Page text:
Thousands of Washington, D.C. area residents have pledged to travel car free or car-light this Saturday during Car Free Day hosted by Commuter Connections. Many of those car-free people will walk or use a bike.
With the influx of people traveling by foot and bike this Saturday, Nicholas Ramfos, director of Commuter Connections, is concerned about people's level of alertness.
“You really need to follow the rules of the road,” said Ramfos, who hopes people who ditch the car for a day might change their daily commuting habits.
According to the 2011 American Community Survey released by the U.S. Census Bureau Thursday, 9,669 D.C. workers commuted to work via bike in 2011. That is about 3.2 percent of all D.C. workers surveyed.
“The percentage of people biking is high, and it’s growing,” said Greg Billing, Washington Area Bicyclist Association Advocacy and Outreach Coordinator.
Billing credits Capital Bikeshare, which began 2 years ago this month, for being a "huge" part of the growth in bike usage.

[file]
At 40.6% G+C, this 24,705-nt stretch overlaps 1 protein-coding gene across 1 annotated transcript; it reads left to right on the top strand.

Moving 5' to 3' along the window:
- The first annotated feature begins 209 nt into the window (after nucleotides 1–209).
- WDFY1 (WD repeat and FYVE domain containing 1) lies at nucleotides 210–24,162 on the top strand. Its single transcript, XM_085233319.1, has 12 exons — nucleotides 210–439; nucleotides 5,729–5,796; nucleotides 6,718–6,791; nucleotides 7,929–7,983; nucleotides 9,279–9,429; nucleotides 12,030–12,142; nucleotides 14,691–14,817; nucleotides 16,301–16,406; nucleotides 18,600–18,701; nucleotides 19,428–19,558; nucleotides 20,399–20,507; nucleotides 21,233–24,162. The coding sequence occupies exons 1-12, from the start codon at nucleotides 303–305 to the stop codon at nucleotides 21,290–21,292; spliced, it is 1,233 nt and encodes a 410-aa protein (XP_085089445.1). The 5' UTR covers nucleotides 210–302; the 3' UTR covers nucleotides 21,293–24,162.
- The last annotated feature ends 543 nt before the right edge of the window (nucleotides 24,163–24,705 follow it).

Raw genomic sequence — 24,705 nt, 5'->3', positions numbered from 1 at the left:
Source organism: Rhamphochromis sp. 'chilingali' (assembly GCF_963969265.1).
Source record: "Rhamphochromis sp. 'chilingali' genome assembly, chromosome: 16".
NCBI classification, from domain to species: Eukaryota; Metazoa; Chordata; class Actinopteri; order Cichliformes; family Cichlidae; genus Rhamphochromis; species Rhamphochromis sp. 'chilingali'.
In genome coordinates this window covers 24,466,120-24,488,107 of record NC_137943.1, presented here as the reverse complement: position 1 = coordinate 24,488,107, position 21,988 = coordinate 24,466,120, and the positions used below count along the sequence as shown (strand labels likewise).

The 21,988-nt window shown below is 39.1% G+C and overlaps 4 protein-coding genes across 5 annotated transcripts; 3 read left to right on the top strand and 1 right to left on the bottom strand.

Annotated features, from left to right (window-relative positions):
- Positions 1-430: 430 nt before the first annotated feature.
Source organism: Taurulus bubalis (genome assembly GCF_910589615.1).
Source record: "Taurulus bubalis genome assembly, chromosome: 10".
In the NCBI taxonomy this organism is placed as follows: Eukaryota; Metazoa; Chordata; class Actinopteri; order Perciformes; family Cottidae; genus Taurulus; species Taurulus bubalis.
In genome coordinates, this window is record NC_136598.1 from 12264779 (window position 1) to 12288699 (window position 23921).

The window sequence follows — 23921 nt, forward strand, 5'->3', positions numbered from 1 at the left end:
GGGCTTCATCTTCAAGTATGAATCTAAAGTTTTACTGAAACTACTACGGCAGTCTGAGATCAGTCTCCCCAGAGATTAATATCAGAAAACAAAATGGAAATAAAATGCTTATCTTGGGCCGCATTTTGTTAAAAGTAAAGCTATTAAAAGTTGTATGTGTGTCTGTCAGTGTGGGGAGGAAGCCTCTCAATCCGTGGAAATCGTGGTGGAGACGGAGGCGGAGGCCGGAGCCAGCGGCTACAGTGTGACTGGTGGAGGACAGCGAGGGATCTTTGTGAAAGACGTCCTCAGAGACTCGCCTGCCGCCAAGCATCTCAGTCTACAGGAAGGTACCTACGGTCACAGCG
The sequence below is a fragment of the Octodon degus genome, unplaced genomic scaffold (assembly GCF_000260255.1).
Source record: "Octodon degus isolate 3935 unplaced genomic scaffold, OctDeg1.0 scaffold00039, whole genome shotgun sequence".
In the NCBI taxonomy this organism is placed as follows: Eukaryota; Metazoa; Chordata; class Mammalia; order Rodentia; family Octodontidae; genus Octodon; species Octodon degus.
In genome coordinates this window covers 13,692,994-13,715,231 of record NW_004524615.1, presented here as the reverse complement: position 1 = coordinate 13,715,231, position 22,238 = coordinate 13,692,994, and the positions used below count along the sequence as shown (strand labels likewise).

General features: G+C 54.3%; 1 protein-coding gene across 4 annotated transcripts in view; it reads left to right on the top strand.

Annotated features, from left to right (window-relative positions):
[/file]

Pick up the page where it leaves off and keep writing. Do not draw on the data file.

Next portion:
Biking has increased in D.C. but so have crashes. Last week, the Examiner reported 435 bike crashes in 2010 according to DDOT, which is 72 percent more crashes than in 2000.
“The trail is narrow, and a lot of people use it,” said cyclist Mark Kerlin.
Kerlin has biked the 27-mile round-trip from his home in Oakton, Va. to his job at the American Society of Nephrology in downtown D.C. The same trip on a metro rail costs him around $10 at peak time.
Kerlin , who is a 2006 Virginia track champion, prefers to ride in the traffic lane at 20-mph.
He said the most dangerous place for city bikers is riding where they think they should ride - far to the right on roads.
Kerlin said drivers are more predictable than pedestrians. He would rather ride next to a vehicle on the Pennsylvania Avenue bike lanes that run between passing traffic than next to the curb.
The Examiner called these same lanes “a source of contention – between bicyclists and drivers,” particularly driver’s making U-turns.
By late Thursday morning 6,300 people had signed the Car Free Day pledge. Ramfos hopes for a total of 10,000 by Saturday.
With a possibility of thousands more bicyclers and pedestrians this Saturday, Kerlin stressed the importance of “situational awareness” for drivers, pedestrians and bicyclers.
Ramfos echoed that sentiment. “Folks just need to get used to sharing the road," he said.
Pledges can be made online until 5 p.m., Saturday. Participants have a chance to win prizes such as an iPad, bicycle, and Capital Bikeshare membership.
Click here for Car Free Day events and route tips.